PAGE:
Pathways on Bridges
Separated, Protected Multi-Use Pathways on Major Indiana Bridges
Crossing safely over major bodies of water such as the Ohio River, the Wabash River and others in Indiana can be quite challenging for bicyclists and pedestrians, and at times, dangerous. Pathway users must feel comfortable and safe in order to gain full, equitable use of or alternatives to long, heavily-trafficked, high-speed bridges that span these large rivers, and in some cases, lakes.
Currently, traversing the Ohio River west of Jeffersonville / Louisville is especially difficult given the age, design and width of bridges between there and the Illinois state line. None of those structures were built with cyclists or pedestrians in mind. The fact that no separate/protected bicycle-pedestrian accommodations are currently planned for the proposed Interstate-69 bridge between Evansville IN and Henderson KY (as opposed to other interstate bridges around North America) is a huge red flag for Indiana bicycle-pedestrian advocates and national organizations.
Sagamore Parkway Bridge in Lafayette
Photo courtesy Gary Davis
Milton-Madison Bridge over the Ohio River
Photo courtesy Derek Zollinger
There are positive signs of hope for bicyclists and pedestrians with the creation of protected multi-use pathways on bridges at Madison and Jeffersonville, and we applaud Indiana and Kentucky for those successes. Fort Wayne, Lafayette, Indianapolis and Terre Haute have shown significant progress in making large bridges safer for those on foot, bicycles or wheelchairs--but challenges persist around the state.
Indiana Trails highlights some of our safest major bridges...and will continue to monitor and report on new bridge developments here and around the U.S. that bring higher and optimal levels of safety for people practicing active transportation and non-motorized mobility.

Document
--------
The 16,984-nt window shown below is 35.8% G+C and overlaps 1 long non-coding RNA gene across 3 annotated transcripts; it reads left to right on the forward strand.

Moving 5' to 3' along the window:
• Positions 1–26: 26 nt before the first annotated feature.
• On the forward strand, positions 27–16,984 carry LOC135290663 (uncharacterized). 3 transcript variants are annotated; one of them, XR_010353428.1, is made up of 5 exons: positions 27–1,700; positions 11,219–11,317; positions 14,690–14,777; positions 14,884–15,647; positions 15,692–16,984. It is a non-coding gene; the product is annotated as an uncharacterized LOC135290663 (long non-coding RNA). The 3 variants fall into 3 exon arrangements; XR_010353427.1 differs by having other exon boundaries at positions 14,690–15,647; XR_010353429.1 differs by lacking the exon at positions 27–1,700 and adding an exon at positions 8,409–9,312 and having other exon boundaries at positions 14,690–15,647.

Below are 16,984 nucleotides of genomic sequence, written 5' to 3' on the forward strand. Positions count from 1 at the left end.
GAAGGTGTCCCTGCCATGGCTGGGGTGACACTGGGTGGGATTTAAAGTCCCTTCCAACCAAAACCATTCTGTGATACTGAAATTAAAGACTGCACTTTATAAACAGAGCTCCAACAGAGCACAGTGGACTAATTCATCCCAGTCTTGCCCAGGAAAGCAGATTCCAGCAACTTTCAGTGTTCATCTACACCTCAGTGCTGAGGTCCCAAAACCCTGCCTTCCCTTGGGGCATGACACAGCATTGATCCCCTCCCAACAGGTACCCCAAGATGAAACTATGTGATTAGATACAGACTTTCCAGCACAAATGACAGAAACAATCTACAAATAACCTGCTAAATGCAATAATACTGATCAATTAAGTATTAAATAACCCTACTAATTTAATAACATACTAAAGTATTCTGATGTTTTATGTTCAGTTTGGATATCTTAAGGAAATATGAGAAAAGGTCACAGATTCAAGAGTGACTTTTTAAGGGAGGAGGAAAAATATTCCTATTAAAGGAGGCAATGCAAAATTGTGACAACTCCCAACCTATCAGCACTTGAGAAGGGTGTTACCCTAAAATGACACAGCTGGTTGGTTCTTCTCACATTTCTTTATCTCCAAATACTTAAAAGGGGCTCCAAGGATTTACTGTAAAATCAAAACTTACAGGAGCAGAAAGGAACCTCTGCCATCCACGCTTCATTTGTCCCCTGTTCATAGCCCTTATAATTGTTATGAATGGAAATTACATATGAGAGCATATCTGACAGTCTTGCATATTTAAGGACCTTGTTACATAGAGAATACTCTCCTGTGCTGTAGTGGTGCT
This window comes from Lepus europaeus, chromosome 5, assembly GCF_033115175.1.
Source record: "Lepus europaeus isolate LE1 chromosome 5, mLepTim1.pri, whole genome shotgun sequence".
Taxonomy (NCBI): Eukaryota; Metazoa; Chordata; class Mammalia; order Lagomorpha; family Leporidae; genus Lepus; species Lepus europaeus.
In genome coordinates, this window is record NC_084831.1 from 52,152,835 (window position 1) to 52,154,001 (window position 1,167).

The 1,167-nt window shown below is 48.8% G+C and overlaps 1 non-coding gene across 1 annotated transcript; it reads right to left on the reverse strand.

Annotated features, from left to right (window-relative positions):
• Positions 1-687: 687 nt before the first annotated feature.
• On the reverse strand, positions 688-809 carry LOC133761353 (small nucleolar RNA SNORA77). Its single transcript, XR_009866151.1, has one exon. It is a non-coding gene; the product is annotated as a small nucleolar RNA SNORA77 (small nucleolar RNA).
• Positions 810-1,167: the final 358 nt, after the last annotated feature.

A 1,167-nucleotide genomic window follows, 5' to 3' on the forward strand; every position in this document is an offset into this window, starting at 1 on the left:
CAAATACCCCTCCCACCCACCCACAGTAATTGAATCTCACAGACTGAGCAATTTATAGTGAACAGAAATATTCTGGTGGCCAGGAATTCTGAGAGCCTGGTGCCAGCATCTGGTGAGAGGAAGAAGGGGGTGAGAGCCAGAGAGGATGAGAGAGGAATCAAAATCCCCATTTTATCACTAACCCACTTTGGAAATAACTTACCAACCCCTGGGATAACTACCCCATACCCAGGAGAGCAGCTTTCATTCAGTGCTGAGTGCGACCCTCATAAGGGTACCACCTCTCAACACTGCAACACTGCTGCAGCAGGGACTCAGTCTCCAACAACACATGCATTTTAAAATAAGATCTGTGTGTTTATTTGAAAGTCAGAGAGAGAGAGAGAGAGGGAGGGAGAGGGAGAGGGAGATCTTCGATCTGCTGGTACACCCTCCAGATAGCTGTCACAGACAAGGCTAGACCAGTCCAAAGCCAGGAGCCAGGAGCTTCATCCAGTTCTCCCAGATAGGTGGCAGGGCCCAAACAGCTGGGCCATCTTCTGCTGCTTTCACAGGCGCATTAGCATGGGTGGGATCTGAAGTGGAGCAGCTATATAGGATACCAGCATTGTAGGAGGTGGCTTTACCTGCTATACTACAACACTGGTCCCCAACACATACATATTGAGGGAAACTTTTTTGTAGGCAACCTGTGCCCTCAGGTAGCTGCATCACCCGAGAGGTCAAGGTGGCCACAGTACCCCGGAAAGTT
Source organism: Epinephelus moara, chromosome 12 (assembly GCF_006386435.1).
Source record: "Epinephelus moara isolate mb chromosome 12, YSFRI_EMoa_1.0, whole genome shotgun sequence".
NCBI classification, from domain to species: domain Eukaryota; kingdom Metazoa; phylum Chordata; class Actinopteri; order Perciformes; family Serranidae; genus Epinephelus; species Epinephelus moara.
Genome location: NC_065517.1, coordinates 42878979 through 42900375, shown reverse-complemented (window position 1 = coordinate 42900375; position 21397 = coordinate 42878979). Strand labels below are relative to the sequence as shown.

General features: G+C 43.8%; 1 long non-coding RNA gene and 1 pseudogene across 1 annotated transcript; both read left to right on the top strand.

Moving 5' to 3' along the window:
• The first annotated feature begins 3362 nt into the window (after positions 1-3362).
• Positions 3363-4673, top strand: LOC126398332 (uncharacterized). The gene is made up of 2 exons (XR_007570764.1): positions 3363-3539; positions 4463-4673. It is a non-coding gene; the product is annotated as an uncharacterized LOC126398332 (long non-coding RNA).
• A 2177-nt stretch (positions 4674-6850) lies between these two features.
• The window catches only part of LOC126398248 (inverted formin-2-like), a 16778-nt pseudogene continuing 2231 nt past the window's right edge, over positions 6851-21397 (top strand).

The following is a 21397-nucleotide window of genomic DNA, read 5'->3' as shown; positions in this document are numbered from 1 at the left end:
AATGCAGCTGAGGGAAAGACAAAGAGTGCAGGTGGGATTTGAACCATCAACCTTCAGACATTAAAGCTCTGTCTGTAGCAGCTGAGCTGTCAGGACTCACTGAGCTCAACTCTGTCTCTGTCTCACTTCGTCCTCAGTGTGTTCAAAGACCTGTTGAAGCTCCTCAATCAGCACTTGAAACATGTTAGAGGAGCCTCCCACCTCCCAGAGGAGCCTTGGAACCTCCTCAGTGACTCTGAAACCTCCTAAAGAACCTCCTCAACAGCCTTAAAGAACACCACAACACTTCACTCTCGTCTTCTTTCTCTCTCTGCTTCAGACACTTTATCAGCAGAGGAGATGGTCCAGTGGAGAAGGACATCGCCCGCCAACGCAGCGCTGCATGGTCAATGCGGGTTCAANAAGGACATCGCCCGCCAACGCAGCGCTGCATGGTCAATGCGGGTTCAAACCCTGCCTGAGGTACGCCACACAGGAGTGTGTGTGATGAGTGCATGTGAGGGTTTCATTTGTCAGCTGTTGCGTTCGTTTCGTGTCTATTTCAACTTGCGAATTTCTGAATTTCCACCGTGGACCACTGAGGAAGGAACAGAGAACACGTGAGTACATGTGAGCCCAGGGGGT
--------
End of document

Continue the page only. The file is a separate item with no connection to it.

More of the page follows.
Your Indiana Trails Team.
Examples of Bridges With Protected Bike and Hike Accommodations in Indiana
BRIDGE NAME - CITY OR TOWN - WHAT IS BEING CROSSED
146th Street Bridge over US 31 - Carmel/Westfield - US 31
146th Street Bridge over White River - Carmel/Fishers/Noblesville - White River
Davis Ferry Bridge - Lafayette - Wabash River
Eagle Creek Trail Bridge - Indianapolis - I-74
Erie-Lackawanna Trail Bridge - Hammond - US 41
George Rogers Clark Memorial Bridge - Jeffersonville - Ohio River
John T. Myers Bridge - Lafayette - Wabash River
Lewis and Clark Bridge - Jeffersonville - Ohio River
Logan Street Bridge - Noblesville - White River
Martin Luther King Jr. Memorial Bridge - Fort Wayne - Saint Marys River
Milton-Madison Bridge - Madison - Ohio River
Monon Trail Bridge over 38th Street - Indianapolis - 38th Street
Montezuma B&O Walking Bridge - Montezuma - Wabash River
Old US 40 Bridge - Indianapolis - White River
Potters Covered Bridge - Noblesville - White River
Sagamore Parkway Bridge - Lafayette - Wabash River
Secrest Ferry Bridge - Gosport - White River
Strawtown Bridge - Strawtown - White River
US 150 Bridge - Terre Haute - Wabash River
West 10th Street Bridge - Indianapolis - White River
West Washington Street Bridge - Indianapolis - White River